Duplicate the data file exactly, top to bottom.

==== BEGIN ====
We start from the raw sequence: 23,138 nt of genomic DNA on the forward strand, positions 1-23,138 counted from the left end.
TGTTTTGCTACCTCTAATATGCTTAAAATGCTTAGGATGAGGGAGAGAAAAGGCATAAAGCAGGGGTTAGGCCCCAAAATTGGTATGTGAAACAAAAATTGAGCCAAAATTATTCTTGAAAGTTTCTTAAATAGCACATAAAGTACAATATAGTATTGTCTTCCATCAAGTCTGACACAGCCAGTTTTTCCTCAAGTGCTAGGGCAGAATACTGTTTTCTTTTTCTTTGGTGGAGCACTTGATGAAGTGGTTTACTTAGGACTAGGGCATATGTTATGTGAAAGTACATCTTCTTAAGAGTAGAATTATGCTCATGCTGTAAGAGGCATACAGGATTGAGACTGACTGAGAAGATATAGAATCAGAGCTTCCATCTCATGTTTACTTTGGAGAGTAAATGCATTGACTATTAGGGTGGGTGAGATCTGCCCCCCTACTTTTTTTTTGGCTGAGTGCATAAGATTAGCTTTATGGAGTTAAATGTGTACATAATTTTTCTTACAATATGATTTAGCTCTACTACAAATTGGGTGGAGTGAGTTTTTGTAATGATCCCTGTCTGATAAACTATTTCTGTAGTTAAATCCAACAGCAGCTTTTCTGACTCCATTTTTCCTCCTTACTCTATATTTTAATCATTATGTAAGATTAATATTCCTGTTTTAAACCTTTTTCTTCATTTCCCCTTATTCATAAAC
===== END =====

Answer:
We start from the raw sequence: 23,138 nt of genomic DNA on the forward strand, positions 1-23,138 counted from the left end.
TGTTTTGCTACCTCTAATATGCTTAAAATGCTTAGGATGAGGGAGAGAAAAGGCATAAAGCAGGGGTTAGGCCCCAAAATTGGTATGTGAAACAAAAATTGAGCCAAAATTATTCTTGAAAGTTTCTTAAATAGCACATAAAGTACAATATAGTATTGTCTTCCATCAAGTCTGACACAGCCAGTTTTTCCTCAAGTGCTAGGGCAGAATACTGTTTTCTTTTTCTTTGGTGGAGCACTTGATGAAGTGGTTTACTTAGGACTAGGGCATATGTTATGTGAAAGTACATCTTCTTAAGAGTAGAATTATGCTCATGCTGTAAGAGGCATACAGGATTGAGACTGACTGAGAAGATATAGAATCAGAGCTTCCATCTCATGTTTACTTTGGAGAGTAAATGCATTGACTATTAGGGTGGGTGAGATCTGCCCCCCTACTTTTTTTTTGGCTGAGTGCATAAGATTAGCTTTATGGAGTTAAATGTGTACATAATTTTTCTTACAATATGATTTAGCTCTACTACAAATTGGGTGGAGTGAGTTTTTGTAATGATCCCTGTCTGATAAACTATTTCTGTAGTTAAATCCAACAGCAGCTTTTCTGACTCCATTTTTCCTCCTTACTCTATATTTTAATCATTATGTAAGATTAATATTCCTGTTTTAAACCTTTTTCTTCATTTCCCCTTATTCATAAAC